Category Archives: Circus & physical theatre

The Boy in the Lighthouse

reviewed at the Hostry Festival, Norwich on 24 October

Lighthouses are beacons of safety. They are positioned to warn of submerged hazards and the tumultuous seas which crash over them. Refuges – but perhaps in some ways they are also prisons.

This year’s Hostry Festival organisers, the PBSK Partnership in association with the University of East Anglia and Booja Booja, have commissioned an immersive piece of movement theatre from Total Ensemble Theatre Company and Rebecca Chapman.

With the audience on all four sides of the acting area, sounds, lighting and storm-seas colours for the simple costumes focus our concentration on the drama. The title character, played by Hugh Darrah,  is a solitary teenager, who cannot remember a time when the lighthouse was not his restricting shelter.

On the disused pier which abuts it a solitary semi-automaton fortune-teller (Aamer Raza) also seeks identity answers. As does an old mariner (Peter Barrow) nursing the remains of his pet crow (Lexi Watson-Samuels). But the sea is cruel, and its currents do not always follow human intentions.

The boy’s quest leads him to hot, war-torn countries where answers need to be pieced out of fragments. The fortune-teller also will gain the knowledge – and the peace – which he craves. It is very suitable that the myths of the sea and the distant lands to which it leads are here drawn from many cultures.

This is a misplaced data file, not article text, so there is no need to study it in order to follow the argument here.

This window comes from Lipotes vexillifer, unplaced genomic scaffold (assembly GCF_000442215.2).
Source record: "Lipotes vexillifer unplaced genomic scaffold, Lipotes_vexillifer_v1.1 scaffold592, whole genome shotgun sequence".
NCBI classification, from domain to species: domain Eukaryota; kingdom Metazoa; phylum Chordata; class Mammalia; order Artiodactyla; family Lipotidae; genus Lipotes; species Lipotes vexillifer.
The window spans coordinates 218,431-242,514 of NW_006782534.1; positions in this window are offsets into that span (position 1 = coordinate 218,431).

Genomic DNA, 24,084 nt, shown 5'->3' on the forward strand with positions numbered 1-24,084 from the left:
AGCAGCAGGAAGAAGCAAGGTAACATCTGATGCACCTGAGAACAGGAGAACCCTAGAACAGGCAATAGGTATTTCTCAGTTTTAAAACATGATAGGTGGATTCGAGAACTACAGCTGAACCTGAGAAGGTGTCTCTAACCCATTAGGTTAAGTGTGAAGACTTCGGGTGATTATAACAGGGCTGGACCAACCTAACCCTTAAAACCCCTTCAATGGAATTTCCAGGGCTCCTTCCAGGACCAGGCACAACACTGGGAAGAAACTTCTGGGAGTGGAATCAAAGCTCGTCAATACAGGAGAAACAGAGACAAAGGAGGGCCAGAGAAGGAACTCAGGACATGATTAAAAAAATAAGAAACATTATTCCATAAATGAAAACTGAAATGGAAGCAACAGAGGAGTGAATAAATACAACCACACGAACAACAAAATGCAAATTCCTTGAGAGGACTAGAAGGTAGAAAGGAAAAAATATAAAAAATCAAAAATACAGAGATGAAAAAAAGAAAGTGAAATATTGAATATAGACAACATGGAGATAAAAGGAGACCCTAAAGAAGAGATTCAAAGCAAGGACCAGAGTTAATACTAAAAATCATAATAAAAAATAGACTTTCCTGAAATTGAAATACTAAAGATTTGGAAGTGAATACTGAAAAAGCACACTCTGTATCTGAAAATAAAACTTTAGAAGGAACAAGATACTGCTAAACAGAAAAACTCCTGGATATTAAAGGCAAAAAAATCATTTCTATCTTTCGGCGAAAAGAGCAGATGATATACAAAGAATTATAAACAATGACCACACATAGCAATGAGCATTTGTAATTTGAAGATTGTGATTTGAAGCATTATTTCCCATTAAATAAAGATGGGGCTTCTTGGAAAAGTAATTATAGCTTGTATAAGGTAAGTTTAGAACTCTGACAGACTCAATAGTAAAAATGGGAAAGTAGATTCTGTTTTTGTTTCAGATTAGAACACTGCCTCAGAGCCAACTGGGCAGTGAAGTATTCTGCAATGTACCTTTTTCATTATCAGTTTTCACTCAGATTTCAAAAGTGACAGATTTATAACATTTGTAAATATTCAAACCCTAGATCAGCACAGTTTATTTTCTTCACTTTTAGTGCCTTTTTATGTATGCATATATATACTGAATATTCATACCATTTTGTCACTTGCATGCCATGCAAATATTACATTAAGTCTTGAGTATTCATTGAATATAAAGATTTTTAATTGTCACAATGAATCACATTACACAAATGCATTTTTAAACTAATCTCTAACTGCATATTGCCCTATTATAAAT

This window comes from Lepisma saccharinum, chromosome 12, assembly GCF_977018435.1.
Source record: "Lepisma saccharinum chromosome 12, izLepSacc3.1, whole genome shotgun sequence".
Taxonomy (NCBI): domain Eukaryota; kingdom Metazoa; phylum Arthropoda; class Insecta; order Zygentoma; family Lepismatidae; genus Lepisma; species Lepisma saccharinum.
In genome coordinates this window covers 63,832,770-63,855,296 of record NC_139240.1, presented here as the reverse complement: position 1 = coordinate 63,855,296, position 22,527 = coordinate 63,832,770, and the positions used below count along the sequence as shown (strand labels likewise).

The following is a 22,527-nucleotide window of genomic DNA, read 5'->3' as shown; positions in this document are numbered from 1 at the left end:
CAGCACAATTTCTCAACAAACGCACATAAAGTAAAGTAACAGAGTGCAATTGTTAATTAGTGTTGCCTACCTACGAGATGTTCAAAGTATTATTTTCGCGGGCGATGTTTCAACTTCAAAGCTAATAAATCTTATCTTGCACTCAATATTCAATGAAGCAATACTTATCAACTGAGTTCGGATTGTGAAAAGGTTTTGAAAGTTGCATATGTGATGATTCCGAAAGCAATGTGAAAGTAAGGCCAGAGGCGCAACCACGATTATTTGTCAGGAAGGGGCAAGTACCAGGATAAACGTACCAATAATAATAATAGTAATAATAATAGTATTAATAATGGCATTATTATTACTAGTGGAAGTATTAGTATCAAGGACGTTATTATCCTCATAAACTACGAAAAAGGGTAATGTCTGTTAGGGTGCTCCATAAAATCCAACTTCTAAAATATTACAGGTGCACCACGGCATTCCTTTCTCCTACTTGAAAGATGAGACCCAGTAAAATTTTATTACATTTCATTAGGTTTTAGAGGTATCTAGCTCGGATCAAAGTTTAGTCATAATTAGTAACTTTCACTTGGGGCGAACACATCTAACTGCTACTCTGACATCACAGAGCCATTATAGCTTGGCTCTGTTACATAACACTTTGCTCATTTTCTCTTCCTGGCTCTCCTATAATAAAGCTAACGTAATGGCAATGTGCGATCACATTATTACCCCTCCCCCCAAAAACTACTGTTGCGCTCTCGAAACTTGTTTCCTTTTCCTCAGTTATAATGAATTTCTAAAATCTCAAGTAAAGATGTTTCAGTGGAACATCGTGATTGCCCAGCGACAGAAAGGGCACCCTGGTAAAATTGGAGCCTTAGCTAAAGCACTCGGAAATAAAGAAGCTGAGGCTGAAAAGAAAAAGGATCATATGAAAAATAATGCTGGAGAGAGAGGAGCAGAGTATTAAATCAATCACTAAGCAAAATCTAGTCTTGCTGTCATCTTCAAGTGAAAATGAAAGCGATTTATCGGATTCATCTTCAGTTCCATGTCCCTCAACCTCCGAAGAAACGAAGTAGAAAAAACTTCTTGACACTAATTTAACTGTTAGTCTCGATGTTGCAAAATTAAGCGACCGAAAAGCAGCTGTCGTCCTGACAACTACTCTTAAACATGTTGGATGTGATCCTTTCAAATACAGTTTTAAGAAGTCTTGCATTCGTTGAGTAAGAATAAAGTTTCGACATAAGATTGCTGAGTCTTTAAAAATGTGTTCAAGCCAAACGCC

Four star rating

The Boy in the Lighthouse runs at the Hostry, Norwich Cathedral until 27 October.

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Filed under Ballet and dance, Circus & physical theatre, Reviews 2018

A Brave Face

reviewed at the Mercury Theatre, Colchester on 8 February

Post Traumatic Stress is a fact of both military and civilian life. The former also impinges on the latter.

Family, friends, employers and the medical profession all attempt to deal with a person whose life has been blistered by experiences they can scarcely understand and which are outside (for the most part) their personal acquaintance.

Vamos Theatre under its founder-director Rachael Savage specialises in full-mask mime. As in classic Greek theatre, the mask both hides the identity of the actor and allows each audience member to make of the character portrayed what he or she will.

Mime makes us concentrate – there are no words to distract from what we are seeing. This full-length production does have sound, created and mixed by Janie Armour and Adrian Northover. Carl Davies’ sets and costumes with Mark Parry’s projections and Russell Dean’s masks draw it all together.

The story is simple enough. Two young men Ryan (James Greaves) and Jimmy (Sean Kempton) join the Army in 2009. Ryan’s mother (Angela Laverick) and young sister Katie (Joanna Holden) see them off on this life-changing adventure.

It takes them to Afghanistan, completely alien in culture, faith and politics to th men of their platoon. Khatera (Holden) is a young village girl, with much the same teasing attitude to Ryan as his kid sister back at home.